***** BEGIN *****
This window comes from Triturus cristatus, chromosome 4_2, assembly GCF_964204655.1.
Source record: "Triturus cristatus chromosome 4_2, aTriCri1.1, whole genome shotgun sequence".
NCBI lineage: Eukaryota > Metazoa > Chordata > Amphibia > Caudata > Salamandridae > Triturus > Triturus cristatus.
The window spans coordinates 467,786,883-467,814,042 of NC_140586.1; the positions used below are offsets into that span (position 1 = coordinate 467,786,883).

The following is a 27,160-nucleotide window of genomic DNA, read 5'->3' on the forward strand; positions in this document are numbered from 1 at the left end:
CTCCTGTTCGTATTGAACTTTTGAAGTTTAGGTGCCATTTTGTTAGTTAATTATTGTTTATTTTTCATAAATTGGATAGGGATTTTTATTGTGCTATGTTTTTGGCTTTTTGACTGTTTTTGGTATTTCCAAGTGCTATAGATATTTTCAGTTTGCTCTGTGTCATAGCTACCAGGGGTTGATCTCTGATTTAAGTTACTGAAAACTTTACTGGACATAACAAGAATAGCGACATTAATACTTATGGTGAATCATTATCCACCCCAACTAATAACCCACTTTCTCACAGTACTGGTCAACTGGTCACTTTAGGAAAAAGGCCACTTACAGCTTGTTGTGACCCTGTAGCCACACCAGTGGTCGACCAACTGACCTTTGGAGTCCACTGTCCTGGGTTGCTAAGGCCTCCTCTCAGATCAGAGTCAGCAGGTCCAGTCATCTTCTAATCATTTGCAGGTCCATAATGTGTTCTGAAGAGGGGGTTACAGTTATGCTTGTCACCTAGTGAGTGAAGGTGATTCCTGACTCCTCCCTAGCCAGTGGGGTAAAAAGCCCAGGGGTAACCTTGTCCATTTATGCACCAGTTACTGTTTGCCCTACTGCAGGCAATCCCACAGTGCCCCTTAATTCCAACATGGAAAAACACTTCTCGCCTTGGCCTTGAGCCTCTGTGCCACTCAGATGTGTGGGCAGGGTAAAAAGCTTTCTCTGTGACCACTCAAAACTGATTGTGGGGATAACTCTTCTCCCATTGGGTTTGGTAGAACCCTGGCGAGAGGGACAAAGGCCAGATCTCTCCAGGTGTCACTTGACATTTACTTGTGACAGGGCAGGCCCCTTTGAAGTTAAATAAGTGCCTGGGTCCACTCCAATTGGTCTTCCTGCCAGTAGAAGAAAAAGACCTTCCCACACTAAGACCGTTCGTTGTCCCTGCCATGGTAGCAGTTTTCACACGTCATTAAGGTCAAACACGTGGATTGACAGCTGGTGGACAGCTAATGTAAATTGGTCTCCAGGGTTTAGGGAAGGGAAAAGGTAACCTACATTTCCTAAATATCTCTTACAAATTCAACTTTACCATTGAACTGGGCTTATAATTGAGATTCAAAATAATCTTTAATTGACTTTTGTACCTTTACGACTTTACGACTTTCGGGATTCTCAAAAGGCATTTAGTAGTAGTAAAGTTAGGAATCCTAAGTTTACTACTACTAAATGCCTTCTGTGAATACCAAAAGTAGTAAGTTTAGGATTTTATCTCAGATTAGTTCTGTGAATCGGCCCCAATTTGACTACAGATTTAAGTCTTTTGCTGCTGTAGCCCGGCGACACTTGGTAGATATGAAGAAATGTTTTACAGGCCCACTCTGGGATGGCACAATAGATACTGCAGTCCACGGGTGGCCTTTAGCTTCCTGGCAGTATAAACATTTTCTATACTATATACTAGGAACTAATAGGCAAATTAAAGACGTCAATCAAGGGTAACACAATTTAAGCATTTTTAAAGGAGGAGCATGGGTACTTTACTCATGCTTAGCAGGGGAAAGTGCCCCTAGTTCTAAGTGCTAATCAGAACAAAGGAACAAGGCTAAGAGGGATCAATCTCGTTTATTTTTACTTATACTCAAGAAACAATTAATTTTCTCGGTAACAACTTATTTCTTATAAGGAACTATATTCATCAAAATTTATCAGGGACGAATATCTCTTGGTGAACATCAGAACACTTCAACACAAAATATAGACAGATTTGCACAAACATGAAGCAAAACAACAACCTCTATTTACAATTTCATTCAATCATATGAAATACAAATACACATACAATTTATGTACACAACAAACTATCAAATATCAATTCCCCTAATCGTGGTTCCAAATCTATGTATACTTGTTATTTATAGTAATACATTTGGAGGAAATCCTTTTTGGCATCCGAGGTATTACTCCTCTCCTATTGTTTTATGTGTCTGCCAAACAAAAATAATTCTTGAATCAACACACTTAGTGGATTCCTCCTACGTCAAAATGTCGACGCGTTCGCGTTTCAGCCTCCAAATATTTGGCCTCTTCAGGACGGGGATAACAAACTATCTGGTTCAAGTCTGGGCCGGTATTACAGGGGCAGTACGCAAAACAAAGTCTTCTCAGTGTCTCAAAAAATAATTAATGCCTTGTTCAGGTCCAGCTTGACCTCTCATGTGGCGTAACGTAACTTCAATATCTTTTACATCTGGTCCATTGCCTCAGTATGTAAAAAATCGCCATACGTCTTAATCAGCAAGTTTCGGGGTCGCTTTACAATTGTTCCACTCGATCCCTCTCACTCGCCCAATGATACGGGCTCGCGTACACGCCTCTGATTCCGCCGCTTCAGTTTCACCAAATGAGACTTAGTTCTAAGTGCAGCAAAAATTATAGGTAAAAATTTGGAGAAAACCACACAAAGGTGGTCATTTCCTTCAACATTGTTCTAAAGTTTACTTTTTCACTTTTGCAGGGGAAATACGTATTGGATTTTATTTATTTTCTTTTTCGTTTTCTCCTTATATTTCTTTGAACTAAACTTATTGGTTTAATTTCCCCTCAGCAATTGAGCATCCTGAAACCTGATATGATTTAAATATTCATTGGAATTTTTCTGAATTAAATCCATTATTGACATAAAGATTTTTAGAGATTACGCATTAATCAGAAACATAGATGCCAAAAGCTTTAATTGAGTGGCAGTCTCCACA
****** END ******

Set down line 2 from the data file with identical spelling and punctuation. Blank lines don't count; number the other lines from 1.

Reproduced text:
Source record: "Triturus cristatus chromosome 4_2, aTriCri1.1, whole genome shotgun sequence".